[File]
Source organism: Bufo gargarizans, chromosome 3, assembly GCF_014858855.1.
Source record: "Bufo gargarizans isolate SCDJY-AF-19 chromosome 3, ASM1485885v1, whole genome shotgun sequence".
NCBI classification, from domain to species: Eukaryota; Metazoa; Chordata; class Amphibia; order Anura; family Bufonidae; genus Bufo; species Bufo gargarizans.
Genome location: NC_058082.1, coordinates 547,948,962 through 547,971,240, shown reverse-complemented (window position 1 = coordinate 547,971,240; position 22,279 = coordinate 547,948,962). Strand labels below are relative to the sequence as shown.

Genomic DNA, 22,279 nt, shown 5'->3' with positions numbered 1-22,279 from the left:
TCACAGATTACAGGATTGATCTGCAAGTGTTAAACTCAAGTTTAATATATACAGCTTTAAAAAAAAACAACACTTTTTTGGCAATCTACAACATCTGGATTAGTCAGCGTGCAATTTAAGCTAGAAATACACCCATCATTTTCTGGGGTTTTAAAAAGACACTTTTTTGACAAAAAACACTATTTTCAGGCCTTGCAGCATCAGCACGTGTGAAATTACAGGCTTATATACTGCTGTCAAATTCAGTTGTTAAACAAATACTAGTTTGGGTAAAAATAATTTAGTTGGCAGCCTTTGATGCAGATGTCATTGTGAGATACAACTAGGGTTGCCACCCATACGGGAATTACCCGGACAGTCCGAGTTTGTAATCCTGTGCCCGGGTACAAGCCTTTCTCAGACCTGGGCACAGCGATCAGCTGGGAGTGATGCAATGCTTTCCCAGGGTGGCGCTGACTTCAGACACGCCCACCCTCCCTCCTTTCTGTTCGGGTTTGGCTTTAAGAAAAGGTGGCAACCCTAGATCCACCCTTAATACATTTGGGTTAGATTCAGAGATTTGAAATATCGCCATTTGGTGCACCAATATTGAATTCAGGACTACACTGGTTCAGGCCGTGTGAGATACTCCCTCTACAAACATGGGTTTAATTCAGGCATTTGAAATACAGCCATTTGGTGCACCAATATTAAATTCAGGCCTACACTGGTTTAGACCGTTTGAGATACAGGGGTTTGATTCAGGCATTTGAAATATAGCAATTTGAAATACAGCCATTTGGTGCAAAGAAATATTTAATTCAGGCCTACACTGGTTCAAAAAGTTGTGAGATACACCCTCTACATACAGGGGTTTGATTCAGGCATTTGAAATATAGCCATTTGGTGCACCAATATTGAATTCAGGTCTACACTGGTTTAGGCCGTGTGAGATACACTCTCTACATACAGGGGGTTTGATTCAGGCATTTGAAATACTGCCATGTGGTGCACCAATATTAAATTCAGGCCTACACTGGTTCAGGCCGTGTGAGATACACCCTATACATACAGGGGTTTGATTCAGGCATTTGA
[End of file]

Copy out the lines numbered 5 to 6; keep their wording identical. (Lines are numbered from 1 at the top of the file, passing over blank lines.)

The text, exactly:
Genomic DNA, 22,279 nt, shown 5'->3' with positions numbered 1-22,279 from the left:
TCACAGATTACAGGATTGATCTGCAAGTGTTAAACTCAAGTTTAATATATACAGCTTTAAAAAAAAACAACACTTTTTTGGCAATCTACAACATCTGGATTAGTCAGCGTGCAATTTAAGCTAGAAATACACCCATCATTTTCTGGGGTTTTAAAAAGACACTTTTTTGACAAAAAACACTATTTTCAGGCCTTGCAGCATCAGCACGTGTGAAATTACAGGCTTATATACTGCTGTCAAATTCAGTTGTTAAACAAATACTAGTTTGGGTAAAAATAATTTAGTTGGCAGCCTTTGATGCAGATGTCATTGTGAGATACAACTAGGGTTGCCACCCATACGGGAATTACCCGGACAGTCCGAGTTTGTAATCCTGTGCCCGGGTACAAGCCTTTCTCAGACCTGGGCACAGCGATCAGCTGGGAGTGATGCAATGCTTTCCCAGGGTGGCGCTGACTTCAGACACGCCCACCCTCCCTCCTTTCTGTTCGGGTTTGGCTTTAAGAAAAGGTGGCAACCCTAGATCCACCCTTAATACATTTGGGTTAGATTCAGAGATTTGAAATATCGCCATTTGGTGCACCAATATTGAATTCAGGACTACACTGGTTCAGGCCGTGTGAGATACTCCCTCTACAAACATGGGTTTAATTCAGGCATTTGAAATACAGCCATTTGGTGCACCAATATTAAATTCAGGCCTACACTGGTTTAGACCGTTTGAGATACAGGGGTTTGATTCAGGCATTTGAAATATAGCAATTTGAAATACAGCCATTTGGTGCAAAGAAATATTTAATTCAGGCCTACACTGGTTCAAAAAGTTGTGAGATACACCCTCTACATACAGGGGTTTGATTCAGGCATTTGAAATATAGCCATTTGGTGCACCAATATTGAATTCAGGTCTACACTGGTTTAGGCCGTGTGAGATACACTCTCTACATACAGGGGGTTTGATTCAGGCATTTGAAATACTGCCATGTGGTGCACCAATATTAAATTCAGGCCTACACTGGTTCAGGCCGTGTGAGATACACCCTATACATACAGGGGTTTGATTCAGGCATTTGA